But the foam isn’t the only factor that makes the Triumph’s midsole neutral. This highly-cushioned trainer has a wide midsole with raised sidewalls that ‘cup’ the foot over the heel. There’s also a deep transition groove as well as a balanced midsole design without any cushioning bias.
The forefoot rocker profile is good for building tempo, so the Triumph 21 is ideal for running long distances without the fear of getting bogged down by the softness.
The upper uses a plush material package that works together to deliver a secure fit. The fit has changed from the Saucony Triumph 20, so read our review of the latest model to know what’s changed.
Also see: For a softer ride, consider the Asics Nimbus 25. Just know that it isn’t a great shoe for long runs during the summer as its upper tends to trap heat. Our in-depth review has more.
6) Asics Superblast
Ah, the Superblast. This is one of those shoes with a name that actually means something.
This shoe gets so many things right – it’s lightweight (8.4 ounces), extremely durable, highly cushioned, responsive, and versatile. This is one of the best running shoes released in recent times; here’s our review following a comprehensive road-test.
The headlining ingredient is the Flytefoam Turbo foam – the same material that’s used on Asics’s high-end racers like the Metaspeed. Most of the midsole is made of this material, with only a thin layer of firmer foam under it.
The outsole rubber is applied selectively on high-wear areas, so that makes the Superblast long-lasting.
A few factors give the Superblast its neutral ride character. The first is the raised midsole edges that keep the foot seated in place. Secondly, the wide midsole design resists excessive compression when loaded. This prevents a cushioning bias by keeping the foot supported through the gait cycle.
On the road, the Superblast proves useful for most kinds of road runs. The cushioning is comfortable yet peppy enough for everyday training runs, and the deep cushioning keeps the feet fresh during a long run – including marathons.
7) Brooks Hyperion
We had a high opinion of the Brooks Hyperion Tempo – the shoe that the new Hyperion is based on. It was lightweight, versatile, and very neutral – thanks to its unique nitrogen-infused midsole foam. Barring a few updates, the Hyperion behaves remarkably similarly to the H-Tempo.
The ‘DNA Flash’ foam is a firm cushioning foam that’s good for several things. It delivers an efficient ride that feels comfortable at higher paces. At the same time, the stack provides adequate levels of impact protection during long runs.
Besides the speed-friendly character, the Hyperion’s firm midsole is affirmatively neutral in its cushioning delivery. The sidewall design is balanced on both sides, and the firmness has inherent levels of stability.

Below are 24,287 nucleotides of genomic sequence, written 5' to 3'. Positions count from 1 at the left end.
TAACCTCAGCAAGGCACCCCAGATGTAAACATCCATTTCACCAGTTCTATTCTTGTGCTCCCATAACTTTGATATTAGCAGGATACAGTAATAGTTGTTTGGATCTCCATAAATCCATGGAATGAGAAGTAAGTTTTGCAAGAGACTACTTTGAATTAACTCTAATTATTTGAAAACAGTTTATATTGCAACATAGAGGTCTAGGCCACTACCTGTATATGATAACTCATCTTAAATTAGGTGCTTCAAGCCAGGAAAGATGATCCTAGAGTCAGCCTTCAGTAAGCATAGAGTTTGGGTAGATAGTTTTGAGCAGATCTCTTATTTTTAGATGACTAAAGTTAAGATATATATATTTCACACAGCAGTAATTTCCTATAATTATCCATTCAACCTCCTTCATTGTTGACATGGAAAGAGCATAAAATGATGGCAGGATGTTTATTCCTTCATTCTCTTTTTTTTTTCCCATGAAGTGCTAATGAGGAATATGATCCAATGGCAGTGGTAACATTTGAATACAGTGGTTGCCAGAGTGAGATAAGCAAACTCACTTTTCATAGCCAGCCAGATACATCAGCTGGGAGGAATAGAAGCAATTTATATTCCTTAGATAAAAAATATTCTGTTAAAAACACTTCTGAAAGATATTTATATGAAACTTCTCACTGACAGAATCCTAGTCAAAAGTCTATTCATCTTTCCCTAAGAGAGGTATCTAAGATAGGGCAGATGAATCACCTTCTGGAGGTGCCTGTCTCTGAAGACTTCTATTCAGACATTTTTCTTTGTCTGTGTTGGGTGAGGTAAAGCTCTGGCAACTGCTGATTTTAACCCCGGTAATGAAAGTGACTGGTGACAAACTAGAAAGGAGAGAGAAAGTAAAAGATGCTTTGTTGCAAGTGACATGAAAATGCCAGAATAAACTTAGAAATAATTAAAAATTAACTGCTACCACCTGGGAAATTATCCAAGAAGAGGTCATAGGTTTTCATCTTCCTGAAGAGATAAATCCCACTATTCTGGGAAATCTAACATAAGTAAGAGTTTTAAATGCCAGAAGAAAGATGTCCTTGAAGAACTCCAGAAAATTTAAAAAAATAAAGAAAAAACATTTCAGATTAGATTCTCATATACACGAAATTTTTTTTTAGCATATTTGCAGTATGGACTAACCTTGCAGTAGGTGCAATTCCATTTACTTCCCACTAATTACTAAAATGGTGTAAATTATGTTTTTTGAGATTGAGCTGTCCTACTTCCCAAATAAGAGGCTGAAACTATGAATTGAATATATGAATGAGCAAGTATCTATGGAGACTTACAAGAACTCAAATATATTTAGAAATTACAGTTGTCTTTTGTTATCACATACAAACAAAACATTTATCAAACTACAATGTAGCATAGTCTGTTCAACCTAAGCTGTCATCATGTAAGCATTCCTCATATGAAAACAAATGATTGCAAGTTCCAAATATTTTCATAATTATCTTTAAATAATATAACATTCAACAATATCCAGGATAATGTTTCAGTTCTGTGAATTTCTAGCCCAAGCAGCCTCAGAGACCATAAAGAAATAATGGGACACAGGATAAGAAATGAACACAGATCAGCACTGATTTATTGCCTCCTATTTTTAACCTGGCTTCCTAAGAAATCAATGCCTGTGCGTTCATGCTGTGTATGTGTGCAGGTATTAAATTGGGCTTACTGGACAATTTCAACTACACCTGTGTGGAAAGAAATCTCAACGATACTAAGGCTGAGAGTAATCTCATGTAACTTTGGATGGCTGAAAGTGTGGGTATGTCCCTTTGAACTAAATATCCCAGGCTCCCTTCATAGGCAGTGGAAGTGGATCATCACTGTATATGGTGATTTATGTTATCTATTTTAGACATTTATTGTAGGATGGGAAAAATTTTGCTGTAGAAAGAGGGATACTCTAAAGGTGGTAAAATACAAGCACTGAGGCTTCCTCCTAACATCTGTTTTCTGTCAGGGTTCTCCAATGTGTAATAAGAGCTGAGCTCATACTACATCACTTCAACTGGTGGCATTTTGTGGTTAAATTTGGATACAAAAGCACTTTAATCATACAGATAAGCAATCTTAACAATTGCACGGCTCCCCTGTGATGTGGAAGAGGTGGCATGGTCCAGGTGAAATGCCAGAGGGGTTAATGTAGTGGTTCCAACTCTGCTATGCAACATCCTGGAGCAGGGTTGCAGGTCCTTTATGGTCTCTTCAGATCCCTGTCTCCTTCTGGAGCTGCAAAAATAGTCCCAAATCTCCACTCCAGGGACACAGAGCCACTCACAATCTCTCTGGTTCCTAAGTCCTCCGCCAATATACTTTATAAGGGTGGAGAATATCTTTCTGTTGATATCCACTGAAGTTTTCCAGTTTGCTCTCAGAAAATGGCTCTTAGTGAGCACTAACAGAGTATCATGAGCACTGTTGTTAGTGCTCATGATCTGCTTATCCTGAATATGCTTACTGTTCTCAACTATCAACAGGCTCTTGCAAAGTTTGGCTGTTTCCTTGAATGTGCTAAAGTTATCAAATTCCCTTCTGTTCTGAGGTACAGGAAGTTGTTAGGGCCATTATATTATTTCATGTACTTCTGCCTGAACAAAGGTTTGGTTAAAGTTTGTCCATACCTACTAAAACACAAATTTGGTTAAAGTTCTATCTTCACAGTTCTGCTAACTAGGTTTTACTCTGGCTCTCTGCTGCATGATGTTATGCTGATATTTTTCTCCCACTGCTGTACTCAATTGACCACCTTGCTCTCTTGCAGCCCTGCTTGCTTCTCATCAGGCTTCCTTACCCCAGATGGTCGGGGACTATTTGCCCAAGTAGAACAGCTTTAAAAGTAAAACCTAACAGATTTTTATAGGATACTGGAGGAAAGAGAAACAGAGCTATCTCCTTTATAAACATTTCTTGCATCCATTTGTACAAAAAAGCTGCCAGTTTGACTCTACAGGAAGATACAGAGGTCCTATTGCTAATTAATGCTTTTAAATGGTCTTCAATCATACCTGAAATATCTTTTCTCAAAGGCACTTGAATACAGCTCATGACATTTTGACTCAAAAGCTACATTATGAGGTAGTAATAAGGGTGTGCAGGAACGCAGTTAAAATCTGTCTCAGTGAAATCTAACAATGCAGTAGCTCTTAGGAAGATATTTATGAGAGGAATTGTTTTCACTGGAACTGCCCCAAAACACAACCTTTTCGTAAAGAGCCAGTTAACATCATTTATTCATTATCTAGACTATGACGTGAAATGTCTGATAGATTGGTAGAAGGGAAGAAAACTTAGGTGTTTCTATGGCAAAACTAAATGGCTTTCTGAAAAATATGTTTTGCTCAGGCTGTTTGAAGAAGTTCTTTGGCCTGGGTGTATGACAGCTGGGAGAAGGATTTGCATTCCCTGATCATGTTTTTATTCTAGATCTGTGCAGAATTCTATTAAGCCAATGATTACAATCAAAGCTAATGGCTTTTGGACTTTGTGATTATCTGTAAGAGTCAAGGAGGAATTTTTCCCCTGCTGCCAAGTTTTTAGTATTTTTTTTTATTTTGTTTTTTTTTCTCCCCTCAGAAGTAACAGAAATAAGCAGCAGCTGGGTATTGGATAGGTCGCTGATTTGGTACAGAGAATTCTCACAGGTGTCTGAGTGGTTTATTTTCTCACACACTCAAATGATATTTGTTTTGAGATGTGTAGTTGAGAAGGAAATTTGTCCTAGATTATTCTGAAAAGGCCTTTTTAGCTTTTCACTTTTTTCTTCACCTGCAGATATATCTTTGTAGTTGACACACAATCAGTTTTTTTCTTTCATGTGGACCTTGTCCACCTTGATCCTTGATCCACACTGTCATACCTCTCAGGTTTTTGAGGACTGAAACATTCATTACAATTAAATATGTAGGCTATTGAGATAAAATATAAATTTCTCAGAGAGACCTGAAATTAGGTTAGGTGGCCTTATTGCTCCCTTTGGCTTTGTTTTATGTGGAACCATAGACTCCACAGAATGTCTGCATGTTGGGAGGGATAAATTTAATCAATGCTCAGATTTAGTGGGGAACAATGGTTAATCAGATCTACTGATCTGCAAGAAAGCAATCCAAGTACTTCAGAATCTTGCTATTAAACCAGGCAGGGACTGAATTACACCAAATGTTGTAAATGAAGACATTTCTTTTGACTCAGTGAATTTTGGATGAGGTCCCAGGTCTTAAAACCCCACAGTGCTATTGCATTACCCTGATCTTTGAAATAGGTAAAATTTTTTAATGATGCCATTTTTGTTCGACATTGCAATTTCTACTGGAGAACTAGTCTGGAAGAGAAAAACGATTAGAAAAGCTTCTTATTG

The upper is surprisingly comfortable for a speed shoe. The forefoot is relatively accommodating with the soft mesh making the insides comfortable.
8) Saucony Kinvara 14
The Kinvara is one of the most popular running shoes with a 4mm drop. And its low heel-to-toe offset isn’t the only reason for Kinvara’s inclusion on this list.
This lightweight trainer is also a versatile running shoe with a markedly neutral ride. The Kinvara series has always done well on the ‘neutral’ scale, and the redesigned Kinvara 14 is no different.
Not only does the midsole flare outwards under the heel and forefoot, but it also lacks any cushioning bias that could potentially make one side softer than the other. The EVA-blend midsole (Pwrrun) has a supportive quality, with the step-in softness delivered by a removable insole made of Pwrrun+ foam.
Owing to its taller midsole, the Kinvara 14 runs softer than the Kinvara 13 and 12. The upper, while completely redesigned, retains its lightweight and breathable character. Like the previous model, the conforming fit runs true-to-size.
Summing up, the Kinvara 14’s midsole occupies a sweet spot between ride comfort and tempo-friendly transitions.
The new upper’s fit and feel are superb – the mesh is soft and the exteriors have a clean profile. The true-to-size upper disappears over the foot during runs.
Just know that the Kinvara 14 no longer has a partial gusset like the 13, but rather a full sleeve.
9) Adidas adios 8
The Adidas adios 8 is almost a road racer. In the sense that it’s halfway between a low-profile trainer and a racing shoe. That makes the adios 8 cushioned enough for 10k runs while being ideal for higher-paced (3:30 min/km or 5:30 min/mile) training runs and races.
The adios uses the softer Lightstrike Pro foam, but only under the forefoot. Under the heel is a firmer EVA-blend foam with a balanced midsole design. It doesn’t compress as much as the Lightstrike Pro, so it’s more supportive and neutral in its cushioning delivery.
Though this version of the adios has a roomier fit than the adios 6 and 7, it has a secure fit that’s par for a road racer.
There are changes on the outsole as well. The adios 8 drops the rib-like outsole design of the adios 6 and 7, and replaces it with a flat texture. The traction from the Continental rubber outsole is still excellent, though.
10) Brooks Cascadia 17
The Brooks Cascadia has always been an underrated trail running shoe, but the Cascadia 17 has a few tricks that make it stand out in a crowd. Its redesign includes a lot of new bits, so it’s a different shoe than the softer Cascadia 16.
Inside the midsole is a plate with an articulated section under the forefoot and a ‘wing’ like extensions under the rearfoot. This part is visible through the small window (Trail adapt) on the midsole.
The plate is good for three things. First, it’s great for making the transitions efficient. Second, the plate is also a rock-shield and a protective barrier.
Lastly, by controlling the compression, the ‘wing’ section under the rearfoot adds a sense of balance and neutrality to the ride. Not many trail running shoes have this quality, so that’s a good reason to include the Cascadia 17 in this guide.
As a stand-alone trail shoe, the Cascadia 17 excels through its versatility. While it’s not as soft as the Cascadia 16, there’s enough comfort for up to 10K. And thanks to the plate, faster miles come easier than the 16.
The upper has a standard level of reinforcement, with protective overlays applied selectively. Like the last time, the Cascadia also sells a waterproof (Gore-Tex) upper for a $30 premium.